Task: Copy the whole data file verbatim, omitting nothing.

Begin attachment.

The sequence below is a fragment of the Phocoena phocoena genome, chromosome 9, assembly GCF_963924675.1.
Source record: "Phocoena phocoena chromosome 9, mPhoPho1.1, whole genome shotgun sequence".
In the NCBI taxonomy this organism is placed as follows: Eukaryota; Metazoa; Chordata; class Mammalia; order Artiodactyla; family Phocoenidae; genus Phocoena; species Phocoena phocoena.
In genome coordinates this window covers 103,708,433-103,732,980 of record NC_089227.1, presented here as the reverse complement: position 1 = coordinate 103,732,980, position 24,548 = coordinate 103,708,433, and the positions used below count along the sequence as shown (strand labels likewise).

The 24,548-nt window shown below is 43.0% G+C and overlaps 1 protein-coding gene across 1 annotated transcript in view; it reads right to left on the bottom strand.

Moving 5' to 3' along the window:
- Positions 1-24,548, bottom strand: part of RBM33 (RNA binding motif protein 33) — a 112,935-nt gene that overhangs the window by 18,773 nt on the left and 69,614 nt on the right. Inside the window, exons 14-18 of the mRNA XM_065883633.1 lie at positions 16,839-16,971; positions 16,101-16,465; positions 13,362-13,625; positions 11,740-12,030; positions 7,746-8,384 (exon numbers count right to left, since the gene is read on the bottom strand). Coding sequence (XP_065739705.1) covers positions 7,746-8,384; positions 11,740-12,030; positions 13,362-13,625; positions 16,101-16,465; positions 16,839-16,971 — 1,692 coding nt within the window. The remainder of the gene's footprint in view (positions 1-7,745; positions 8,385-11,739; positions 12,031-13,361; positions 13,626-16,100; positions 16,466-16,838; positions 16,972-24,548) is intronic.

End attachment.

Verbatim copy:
The sequence below is a fragment of the Phocoena phocoena genome, chromosome 9, assembly GCF_963924675.1.
Source record: "Phocoena phocoena chromosome 9, mPhoPho1.1, whole genome shotgun sequence".
In the NCBI taxonomy this organism is placed as follows: Eukaryota; Metazoa; Chordata; class Mammalia; order Artiodactyla; family Phocoenidae; genus Phocoena; species Phocoena phocoena.
In genome coordinates this window covers 103,708,433-103,732,980 of record NC_089227.1, presented here as the reverse complement: position 1 = coordinate 103,732,980, position 24,548 = coordinate 103,708,433, and the positions used below count along the sequence as shown (strand labels likewise).

The 24,548-nt window shown below is 43.0% G+C and overlaps 1 protein-coding gene across 1 annotated transcript in view; it reads right to left on the bottom strand.

Moving 5' to 3' along the window:
- Positions 1-24,548, bottom strand: part of RBM33 (RNA binding motif protein 33) — a 112,935-nt gene that overhangs the window by 18,773 nt on the left and 69,614 nt on the right. Inside the window, exons 14-18 of the mRNA XM_065883633.1 lie at positions 16,839-16,971; positions 16,101-16,465; positions 13,362-13,625; positions 11,740-12,030; positions 7,746-8,384 (exon numbers count right to left, since the gene is read on the bottom strand). Coding sequence (XP_065739705.1) covers positions 7,746-8,384; positions 11,740-12,030; positions 13,362-13,625; positions 16,101-16,465; positions 16,839-16,971 — 1,692 coding nt within the window. The remainder of the gene's footprint in view (positions 1-7,745; positions 8,385-11,739; positions 12,031-13,361; positions 13,626-16,100; positions 16,466-16,838; positions 16,972-24,548) is intronic.